During a brief argument in which Kim is packing books, it becomes clear that the pressures of making a living have curtailed Bill’s musical aspirations, while Kim hasn’t given up the dream and continues to play with a local band. They know how to play the blame game. Kim suggests that once she’s gone, Bill will become more productive again. Bill tells her: “I just don’t write songs anymore. I pay bills. I pay for my daughter’s education. I pay for your health insurance.” Kim responds, “Well, not anymore.” Right after this, there’s a message on the answering machine from Taryn, announcing that she’s coming to visit.

When Taryn arrives, she ends up staying with Bill, partly because Kim is moving to a new place. Her cousin, Abby (Hannah Gross), is upset with her mom and is barely speaking to her. She tells Taryn, “Welcome to my personal hell!” The tension between Bill and Kim is palpable, especially when her fellow band members help to cart away her musical instruments. Bill’s reaction is to sit and play a song on his guitar before he calmly gets up and smashes it. Later, as the two of them attempt to discuss Taryn’s situation, Bill complains about having to shake hands with the men who took her instruments away. He tells Kim, “Yeah, you know, I think I’d probably rather take a punch in the face than to feel that handshake again.”

The beauty of the scene is that, even without the dialogue, it still manages to convey their discomfit through gestures: the way Kim nervously fidgets with her drink or periodically looks away from him, as well as Bill’s syncopated hand movements as he slouches in his chair. Even more revealing, however, are the musical interludes that are interwoven throughout the film, providing an emotional outlet for the characters (Taylor and Oldham are actual musicians). Taryn and Abby attend a punk concert, which gives vent to their pent-up anger. Music becomes a means for the characters to communicate and to express emotions that would otherwise remain under the surface.

Part of the power of I Used to Be Darker stems from the extraordinary performances Porterfield is able to draw from his nonprofessional cast. Campbell adeptly conveys a confused sexuality that has obviously gotten Taryn into her current predicament. It has the potential to complicate her life even more when she flirts with her aunt’s new band mate, Nick (Nick Petr). Taryn talks in clipped fragments delivered in a sing-song, heavy Irish accent. When Bill first confesses that he and Kim are in the process of separating, Taryn responds: “Can’t believe it. Had no idea . . . I’m such an idiot.”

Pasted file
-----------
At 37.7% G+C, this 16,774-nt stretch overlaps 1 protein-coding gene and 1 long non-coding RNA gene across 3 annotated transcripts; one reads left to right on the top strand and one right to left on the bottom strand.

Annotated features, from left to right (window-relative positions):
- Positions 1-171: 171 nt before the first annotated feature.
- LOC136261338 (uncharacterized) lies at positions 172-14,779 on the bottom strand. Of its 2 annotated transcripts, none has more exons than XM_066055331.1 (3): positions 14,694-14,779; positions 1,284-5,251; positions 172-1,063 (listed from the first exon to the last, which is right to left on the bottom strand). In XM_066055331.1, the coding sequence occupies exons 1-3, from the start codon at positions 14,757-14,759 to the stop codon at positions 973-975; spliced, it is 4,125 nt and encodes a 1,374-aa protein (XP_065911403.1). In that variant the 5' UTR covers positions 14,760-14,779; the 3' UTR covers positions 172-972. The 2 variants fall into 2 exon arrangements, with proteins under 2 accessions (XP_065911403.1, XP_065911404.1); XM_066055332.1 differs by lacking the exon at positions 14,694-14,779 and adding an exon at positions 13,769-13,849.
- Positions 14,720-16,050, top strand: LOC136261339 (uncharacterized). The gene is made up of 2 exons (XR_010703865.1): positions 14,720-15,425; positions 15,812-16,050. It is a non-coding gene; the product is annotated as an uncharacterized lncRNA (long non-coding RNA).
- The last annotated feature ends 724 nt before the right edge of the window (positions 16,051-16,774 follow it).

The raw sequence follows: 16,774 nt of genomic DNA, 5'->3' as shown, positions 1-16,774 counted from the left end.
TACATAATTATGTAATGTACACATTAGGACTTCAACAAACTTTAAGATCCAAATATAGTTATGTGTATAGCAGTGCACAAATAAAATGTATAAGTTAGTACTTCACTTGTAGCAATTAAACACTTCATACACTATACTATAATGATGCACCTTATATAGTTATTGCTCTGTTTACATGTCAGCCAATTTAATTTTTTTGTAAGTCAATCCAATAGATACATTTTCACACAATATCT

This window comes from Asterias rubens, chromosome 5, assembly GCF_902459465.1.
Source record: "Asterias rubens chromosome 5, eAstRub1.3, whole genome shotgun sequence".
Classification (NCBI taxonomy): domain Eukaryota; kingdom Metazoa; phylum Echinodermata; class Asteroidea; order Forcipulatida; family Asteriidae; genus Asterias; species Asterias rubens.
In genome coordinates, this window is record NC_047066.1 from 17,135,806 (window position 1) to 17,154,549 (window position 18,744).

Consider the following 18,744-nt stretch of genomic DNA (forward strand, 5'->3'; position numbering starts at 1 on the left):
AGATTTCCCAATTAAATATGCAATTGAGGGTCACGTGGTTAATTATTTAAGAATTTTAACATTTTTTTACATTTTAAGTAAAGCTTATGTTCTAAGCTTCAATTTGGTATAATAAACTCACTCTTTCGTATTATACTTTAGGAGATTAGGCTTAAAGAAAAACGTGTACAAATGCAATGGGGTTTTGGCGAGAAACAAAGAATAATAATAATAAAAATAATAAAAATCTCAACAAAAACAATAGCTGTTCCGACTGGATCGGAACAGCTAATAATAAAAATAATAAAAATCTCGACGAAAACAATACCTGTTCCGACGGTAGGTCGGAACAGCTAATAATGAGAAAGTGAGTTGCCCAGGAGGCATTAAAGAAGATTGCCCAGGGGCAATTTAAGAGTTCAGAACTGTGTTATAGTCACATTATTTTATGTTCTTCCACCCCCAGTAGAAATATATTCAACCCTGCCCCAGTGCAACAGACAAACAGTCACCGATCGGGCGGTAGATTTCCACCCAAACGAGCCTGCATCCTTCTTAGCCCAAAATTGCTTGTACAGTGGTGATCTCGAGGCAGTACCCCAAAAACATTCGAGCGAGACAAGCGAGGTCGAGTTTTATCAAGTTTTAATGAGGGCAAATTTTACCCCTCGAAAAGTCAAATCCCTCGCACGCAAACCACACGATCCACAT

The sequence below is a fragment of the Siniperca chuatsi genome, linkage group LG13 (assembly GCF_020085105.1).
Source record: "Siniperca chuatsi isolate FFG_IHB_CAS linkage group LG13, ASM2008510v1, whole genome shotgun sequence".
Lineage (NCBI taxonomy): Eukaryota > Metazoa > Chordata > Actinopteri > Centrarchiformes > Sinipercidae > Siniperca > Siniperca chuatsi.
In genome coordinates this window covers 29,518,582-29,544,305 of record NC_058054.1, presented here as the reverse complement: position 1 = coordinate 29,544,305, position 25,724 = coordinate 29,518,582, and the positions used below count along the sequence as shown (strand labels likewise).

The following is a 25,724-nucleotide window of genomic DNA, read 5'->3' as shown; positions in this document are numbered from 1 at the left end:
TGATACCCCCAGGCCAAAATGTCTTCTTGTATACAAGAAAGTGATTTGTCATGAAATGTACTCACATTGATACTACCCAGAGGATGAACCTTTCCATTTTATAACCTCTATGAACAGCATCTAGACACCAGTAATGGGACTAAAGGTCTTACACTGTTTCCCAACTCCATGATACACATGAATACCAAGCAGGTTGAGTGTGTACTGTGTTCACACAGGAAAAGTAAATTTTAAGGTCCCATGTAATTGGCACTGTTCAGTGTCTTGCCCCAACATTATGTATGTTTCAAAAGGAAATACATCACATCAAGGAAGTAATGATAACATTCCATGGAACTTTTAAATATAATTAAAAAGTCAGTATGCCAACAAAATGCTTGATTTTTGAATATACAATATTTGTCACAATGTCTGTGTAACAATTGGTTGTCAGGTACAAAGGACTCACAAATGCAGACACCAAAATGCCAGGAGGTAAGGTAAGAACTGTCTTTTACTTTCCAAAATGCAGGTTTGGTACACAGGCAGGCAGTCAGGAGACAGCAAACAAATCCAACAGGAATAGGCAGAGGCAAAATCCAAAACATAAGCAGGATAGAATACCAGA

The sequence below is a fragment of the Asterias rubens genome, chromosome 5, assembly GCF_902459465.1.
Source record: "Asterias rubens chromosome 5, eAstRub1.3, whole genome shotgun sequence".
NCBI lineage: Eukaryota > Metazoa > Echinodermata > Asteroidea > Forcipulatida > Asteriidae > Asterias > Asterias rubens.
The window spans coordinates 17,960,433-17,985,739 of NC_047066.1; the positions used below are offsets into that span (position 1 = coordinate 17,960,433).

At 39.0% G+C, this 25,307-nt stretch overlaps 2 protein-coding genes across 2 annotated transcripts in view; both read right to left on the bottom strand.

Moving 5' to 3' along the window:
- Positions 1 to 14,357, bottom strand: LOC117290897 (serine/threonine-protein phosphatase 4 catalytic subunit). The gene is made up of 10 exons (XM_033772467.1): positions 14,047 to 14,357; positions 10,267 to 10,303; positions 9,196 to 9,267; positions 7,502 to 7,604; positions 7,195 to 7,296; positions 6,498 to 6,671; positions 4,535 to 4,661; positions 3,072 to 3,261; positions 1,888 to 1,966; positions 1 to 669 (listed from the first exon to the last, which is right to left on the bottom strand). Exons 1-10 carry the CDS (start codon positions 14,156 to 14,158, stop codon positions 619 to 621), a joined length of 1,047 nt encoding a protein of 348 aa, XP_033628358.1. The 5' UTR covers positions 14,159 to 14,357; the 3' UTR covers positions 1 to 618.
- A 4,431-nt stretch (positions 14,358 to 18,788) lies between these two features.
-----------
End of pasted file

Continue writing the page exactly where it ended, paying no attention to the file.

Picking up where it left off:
Although Taryn is the lens through which we view the impact of divorce, Bill and Kim’s separation is felt most acutely by Abby, whose sullen disposition suggests that she’s extremely depressed about the situation. In one telling scene, her frustration is evident when she attempts to make waffles for breakfast only to discover that her mom took the waffle iron with her. When this finally becomes apparent, Abby dumps the batter into the garbage. She then takes out her anger on Taryn.

Oldham portrays Bill as someone who’s trying valiantly to hold things together. When he finally drops Taryn off with Kim, he informs her that Abby has split for New York and insists that she take responsibility for her sister’s kid. In arriving unannounced at Kim’s new place, he makes a discovery that leads to more heated conflict. Taylor’s sad eyes, low-key demeanor, and soulful songs, such as Days Like This, suggest the emotional pain that Kim is also experiencing. As she and Taryn look at her photo album together, the teen asks, “Does it suck being a mother? Kim responds in a voice barely above a whisper, “No, it’s hard, though, especially when the person you’d die for doesn’t want to talk to you.”

In his previous films, Porterfield mined cinematic realism through use of nonprofessional actors, improvisation, found locations, and long extended takes. There’s a great deal more cutting in I Used to Be Darker, despite his continued predilection for highly formal framings and a languid pace. Porterfield often keeps his camera at a distance from his characters, suggesting a more observational approach. There’s a scene early on where, in a wide shot, Bill takes a dip in the backyard pool. He slowly swims off-screen. The camera holds on the undulating water for several seconds until he comes back into the frame again. Much credit for the film’s visual strength is no doubt also due to Porterfield’s talented cinematographer, Jeremy Saulnier, who also shot Porterfield’s other two features.

Porterfield felt that not having a script in Putty Hill made it a better film than his first feature, Hamilton (2006), because it made him more open to the possibilities of the moment. But having an 89-page script for I Used to Be Darker also had benefits. In an interview in Filmmaker, he suggests that “this imposed structure gave the actors more to work with and also push against, which elevated the level of performance.” Porterfield comments: “I feel lucky to have made Putty Hill first, because it liberated me from feeling absolute loyalty to the page. Several times during the shoot, when things we’d written weren’t working, I’d throw the script out and improvise with the cast. And the results were always better than we’d imagined.  Moving forward, I’d like to adjust the balance a little more, to give myself more time to work and play with the actors on location while still adhering to a pre-determined structure.”

This has been a great year so far for independent cinema. I Used to Be Darker played at the Wisconsin Film Festival back in April as part of an impressive program of new low-budget independent films that included Dan Sallitt’s The Unspeakable Act, Joe Swanberg’s All the Light in the Sky, and Frank V. Ross’s Tiger Tail in Blue. Even though the script for his new film was co-written, Porterfield has indicated that he considers I Used to Be Darker to be his most personal and collaborative film to date. It’s also his best.

Posted 20 June, 2013

Best Independent Films of 2012